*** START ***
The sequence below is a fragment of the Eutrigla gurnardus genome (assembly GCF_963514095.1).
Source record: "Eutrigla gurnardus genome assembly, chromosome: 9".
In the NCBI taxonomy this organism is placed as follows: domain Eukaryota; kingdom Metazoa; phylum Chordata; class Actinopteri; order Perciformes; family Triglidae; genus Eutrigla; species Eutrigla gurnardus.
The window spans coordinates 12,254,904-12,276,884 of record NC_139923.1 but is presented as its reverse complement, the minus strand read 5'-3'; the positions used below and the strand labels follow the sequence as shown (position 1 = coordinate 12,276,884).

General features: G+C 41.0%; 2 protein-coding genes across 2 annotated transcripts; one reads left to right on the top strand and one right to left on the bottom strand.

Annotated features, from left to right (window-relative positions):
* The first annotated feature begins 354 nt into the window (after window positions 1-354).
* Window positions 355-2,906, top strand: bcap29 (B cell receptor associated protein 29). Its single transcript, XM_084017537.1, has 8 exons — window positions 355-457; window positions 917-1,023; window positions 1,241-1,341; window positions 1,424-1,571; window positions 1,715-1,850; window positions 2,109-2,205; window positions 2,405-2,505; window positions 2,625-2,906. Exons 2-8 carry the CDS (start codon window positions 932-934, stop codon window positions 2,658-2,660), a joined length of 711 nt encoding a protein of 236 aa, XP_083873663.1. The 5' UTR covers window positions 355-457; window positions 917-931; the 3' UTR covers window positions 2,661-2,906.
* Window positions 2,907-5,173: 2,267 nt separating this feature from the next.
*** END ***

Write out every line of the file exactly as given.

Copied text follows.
The sequence below is a fragment of the Eutrigla gurnardus genome (assembly GCF_963514095.1).
Source record: "Eutrigla gurnardus genome assembly, chromosome: 9".
In the NCBI taxonomy this organism is placed as follows: domain Eukaryota; kingdom Metazoa; phylum Chordata; class Actinopteri; order Perciformes; family Triglidae; genus Eutrigla; species Eutrigla gurnardus.
The window spans coordinates 12,254,904-12,276,884 of record NC_139923.1 but is presented as its reverse complement, the minus strand read 5'-3'; the positions used below and the strand labels follow the sequence as shown (position 1 = coordinate 12,276,884).

General features: G+C 41.0%; 2 protein-coding genes across 2 annotated transcripts; one reads left to right on the top strand and one right to left on the bottom strand.

Annotated features, from left to right (window-relative positions):
* The first annotated feature begins 354 nt into the window (after window positions 1-354).
* Window positions 355-2,906, top strand: bcap29 (B cell receptor associated protein 29). Its single transcript, XM_084017537.1, has 8 exons — window positions 355-457; window positions 917-1,023; window positions 1,241-1,341; window positions 1,424-1,571; window positions 1,715-1,850; window positions 2,109-2,205; window positions 2,405-2,505; window positions 2,625-2,906. Exons 2-8 carry the CDS (start codon window positions 932-934, stop codon window positions 2,658-2,660), a joined length of 711 nt encoding a protein of 236 aa, XP_083873663.1. The 5' UTR covers window positions 355-457; window positions 917-931; the 3' UTR covers window positions 2,661-2,906.
* Window positions 2,907-5,173: 2,267 nt separating this feature from the next.